It is true that sometimes you do get to hear the result of these little creative writing sessions as they tend to end up in the sermon at least in part. But this particular short story quickly grew into a three-page monster and somehow at the end chopping it up so that it could be used in a sermon just seemed too much of a crime. It would be all or nothing. You’ll be pleased to learn that this morning I am opting for “nothing”, as the time it would take to read it would mean an extra half hour of worship which would require a delay in getting to the food afterward and I just don’t see myself making friends if I delay us getting to the food that much.
But it’s okay, because in the end it wasn’t the story that I found was important, but rather the lesson I learned in reexamining it.
Do you know what I found in my little experiment? What I learned in shifting my view point? Jesus does very little of the work in this miracle. After he greets the people, heals the sick, comforts the grieving…but it is the disciples that suggest he release them for food. It is the disciples that bring forward loaves of bread and fish for Jesus to bless, at Jesus suggestion, admittedly. And it is the disciples that serve the people and take up their scraps. This is often called a miracle of Jesus and I’m not about to doubt that. There is no doubt in my mind that what happened in that field was exactly what Jesus intended, it cannot be explained by natural or scientific law and is therefore a miracle by definition! But Jesus…it may have been his will, but the action was carried out largely in part by the Disciples.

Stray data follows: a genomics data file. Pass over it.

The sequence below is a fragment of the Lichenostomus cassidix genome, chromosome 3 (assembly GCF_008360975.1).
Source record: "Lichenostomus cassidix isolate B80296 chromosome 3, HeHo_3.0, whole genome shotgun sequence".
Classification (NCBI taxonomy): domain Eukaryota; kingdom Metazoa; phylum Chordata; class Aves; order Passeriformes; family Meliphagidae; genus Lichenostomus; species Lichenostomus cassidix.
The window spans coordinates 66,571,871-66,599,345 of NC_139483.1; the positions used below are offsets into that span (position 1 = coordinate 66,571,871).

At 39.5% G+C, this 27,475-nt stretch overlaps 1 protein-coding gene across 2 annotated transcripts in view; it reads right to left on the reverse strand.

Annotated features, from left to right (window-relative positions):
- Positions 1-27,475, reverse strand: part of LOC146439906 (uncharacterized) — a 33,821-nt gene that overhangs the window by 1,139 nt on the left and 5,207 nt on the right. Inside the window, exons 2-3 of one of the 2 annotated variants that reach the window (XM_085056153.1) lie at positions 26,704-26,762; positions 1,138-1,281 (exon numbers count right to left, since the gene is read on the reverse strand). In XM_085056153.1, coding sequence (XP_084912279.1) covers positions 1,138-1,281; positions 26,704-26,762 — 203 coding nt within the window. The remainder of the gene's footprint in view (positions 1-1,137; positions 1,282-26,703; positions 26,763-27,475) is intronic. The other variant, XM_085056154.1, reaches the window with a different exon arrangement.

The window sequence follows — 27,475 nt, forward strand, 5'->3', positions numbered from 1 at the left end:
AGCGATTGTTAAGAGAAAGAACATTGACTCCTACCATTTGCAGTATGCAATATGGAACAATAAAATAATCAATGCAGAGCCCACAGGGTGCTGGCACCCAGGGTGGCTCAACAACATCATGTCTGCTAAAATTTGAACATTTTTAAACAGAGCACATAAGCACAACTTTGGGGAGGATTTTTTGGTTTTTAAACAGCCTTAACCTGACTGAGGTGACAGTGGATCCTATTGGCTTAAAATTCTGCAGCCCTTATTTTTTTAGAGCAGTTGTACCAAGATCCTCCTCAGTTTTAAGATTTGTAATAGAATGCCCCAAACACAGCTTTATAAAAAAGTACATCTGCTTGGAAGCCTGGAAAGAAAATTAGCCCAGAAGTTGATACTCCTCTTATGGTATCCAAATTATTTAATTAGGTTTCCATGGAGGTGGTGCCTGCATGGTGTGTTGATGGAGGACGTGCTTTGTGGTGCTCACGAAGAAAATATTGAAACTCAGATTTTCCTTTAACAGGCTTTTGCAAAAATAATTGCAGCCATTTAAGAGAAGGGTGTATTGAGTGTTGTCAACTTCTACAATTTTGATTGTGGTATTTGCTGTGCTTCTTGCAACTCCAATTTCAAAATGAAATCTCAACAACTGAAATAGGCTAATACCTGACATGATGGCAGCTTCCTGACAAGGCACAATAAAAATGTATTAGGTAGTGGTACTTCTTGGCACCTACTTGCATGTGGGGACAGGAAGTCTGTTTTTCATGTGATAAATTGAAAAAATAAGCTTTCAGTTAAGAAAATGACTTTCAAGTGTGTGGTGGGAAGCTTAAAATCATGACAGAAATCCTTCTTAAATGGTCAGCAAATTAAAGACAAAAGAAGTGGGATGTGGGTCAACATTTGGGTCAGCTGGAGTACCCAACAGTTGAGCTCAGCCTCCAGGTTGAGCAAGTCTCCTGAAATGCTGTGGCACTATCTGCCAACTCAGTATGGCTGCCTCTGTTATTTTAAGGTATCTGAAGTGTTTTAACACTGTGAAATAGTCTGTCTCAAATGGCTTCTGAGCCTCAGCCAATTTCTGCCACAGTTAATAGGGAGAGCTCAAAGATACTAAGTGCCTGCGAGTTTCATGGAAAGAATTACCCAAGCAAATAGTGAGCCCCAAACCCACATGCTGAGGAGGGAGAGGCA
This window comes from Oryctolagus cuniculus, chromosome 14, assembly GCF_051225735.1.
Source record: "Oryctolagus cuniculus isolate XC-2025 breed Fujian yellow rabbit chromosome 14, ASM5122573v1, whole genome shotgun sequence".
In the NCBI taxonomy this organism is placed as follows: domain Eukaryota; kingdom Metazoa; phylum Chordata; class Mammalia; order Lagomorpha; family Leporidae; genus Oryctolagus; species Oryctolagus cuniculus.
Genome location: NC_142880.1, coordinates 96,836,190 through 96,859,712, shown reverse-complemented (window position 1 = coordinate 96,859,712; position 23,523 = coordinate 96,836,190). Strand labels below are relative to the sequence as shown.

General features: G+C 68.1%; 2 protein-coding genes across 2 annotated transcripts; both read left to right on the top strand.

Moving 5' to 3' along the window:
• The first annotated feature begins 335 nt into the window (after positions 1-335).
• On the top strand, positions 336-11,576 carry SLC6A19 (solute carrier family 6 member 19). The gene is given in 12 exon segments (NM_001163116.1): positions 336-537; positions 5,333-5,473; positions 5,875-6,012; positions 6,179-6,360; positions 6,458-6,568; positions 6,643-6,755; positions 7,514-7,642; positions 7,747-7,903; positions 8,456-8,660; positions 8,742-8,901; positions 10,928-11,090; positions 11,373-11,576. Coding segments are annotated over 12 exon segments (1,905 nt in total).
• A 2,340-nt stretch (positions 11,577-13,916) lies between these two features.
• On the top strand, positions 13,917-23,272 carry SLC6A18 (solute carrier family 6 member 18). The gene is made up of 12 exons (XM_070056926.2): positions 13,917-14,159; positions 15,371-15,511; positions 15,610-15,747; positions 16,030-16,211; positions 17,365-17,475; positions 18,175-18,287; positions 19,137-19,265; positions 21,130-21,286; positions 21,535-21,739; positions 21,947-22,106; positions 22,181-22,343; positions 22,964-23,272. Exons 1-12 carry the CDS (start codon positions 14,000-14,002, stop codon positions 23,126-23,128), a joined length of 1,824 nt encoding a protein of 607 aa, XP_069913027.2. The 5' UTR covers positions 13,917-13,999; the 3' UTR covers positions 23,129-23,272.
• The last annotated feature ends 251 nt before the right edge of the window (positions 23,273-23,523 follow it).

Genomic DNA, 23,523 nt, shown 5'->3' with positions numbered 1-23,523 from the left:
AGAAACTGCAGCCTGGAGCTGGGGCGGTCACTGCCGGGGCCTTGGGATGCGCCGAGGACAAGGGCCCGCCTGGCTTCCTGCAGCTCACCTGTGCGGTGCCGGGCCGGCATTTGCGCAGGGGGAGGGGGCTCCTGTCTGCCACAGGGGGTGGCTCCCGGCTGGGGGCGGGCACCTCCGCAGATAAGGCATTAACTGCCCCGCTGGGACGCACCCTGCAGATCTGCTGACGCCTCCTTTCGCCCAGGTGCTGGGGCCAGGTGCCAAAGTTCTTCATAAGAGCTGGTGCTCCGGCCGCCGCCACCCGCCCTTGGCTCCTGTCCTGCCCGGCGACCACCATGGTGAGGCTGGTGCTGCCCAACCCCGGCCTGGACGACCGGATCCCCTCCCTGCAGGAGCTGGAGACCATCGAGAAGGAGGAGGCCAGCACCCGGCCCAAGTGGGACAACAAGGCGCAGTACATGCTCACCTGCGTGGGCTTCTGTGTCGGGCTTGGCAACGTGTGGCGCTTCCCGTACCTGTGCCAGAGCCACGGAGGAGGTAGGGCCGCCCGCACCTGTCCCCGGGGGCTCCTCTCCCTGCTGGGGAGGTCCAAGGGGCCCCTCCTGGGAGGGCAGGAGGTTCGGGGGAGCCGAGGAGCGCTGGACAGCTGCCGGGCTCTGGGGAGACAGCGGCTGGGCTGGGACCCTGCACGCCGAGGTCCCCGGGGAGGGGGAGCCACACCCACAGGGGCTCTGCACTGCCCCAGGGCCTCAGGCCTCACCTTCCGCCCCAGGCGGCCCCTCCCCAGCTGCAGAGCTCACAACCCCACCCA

Fredrick Beuchner said “Faith in God is less apt to proceed from miracles, than miracles to proceed from faith in God.” In other words, did the miracle worked on the plain that day produce faith in God, or was it the disciples unwavering belief that when Jesus took those loaves and fish that something was about to happen, something extraordinary, that gave rise to the miracle. I can’t answer that. To answer it would be to come up with a natural law and that breaks the very definition of a miracle, but I can’t really see the disciples taking five loaves of bread and two fish to a crowd of 5000 without believing they were about to witness something special for the followers of a John the Baptist who were looking for a new shepherd.
It is perhaps the fault of Justin Chase for choosing the hymns or perhaps the lovely and talented Dana Irwin for practicing them so wonderfully this week that I’ve been able to hear them from my office, but I have had “Let Us Talents and Tongues Employ” stuck in my head since Thursday. It’s our final hymn for today and in the past few years it’s become one of my favorites. I don’t think I really ever noticed it much as a kid, it’s only as an adult that I have to maintain a high level of self-control not to break into dance, especially when Justin adds the drum or maracas. “Let us talents and tongues employ reaching out with a shout of joy! Bread is broken the wine is poured Christ is spoken and seen and heard.”
1000 years after Jesus walked the Earth he is still spoken and seen and heard. Miracles still happen today, we may not hear about them on the news but you have only to google “miracle” and you’ll find them. You’ll find the team of doctors who performed CPR on a boy for over one hundred minutes and brought him back to life because they believed there was still hope. You’ll find an orphan unable to run or walk who now runs marathons because her adoptive mother believed she could do anything. And you’ll find a hockey coach, who believed that the right team with the right training and stamina could take home a gold medal. God ordains miracles; he still wills them into being. But it takes people like you and me to believe in them, to believe that we can be the feet and hands, to trust our calling and our commissioning and allow miracles to happen. So I beg of you when we leave here today let our talents and tongues employ! Let us reach out with a shout of joy! For after bread is broken and wine is poured, we will see Christ spoken and seen and heard. Pass the world around. Loaves, and miracles, still abound.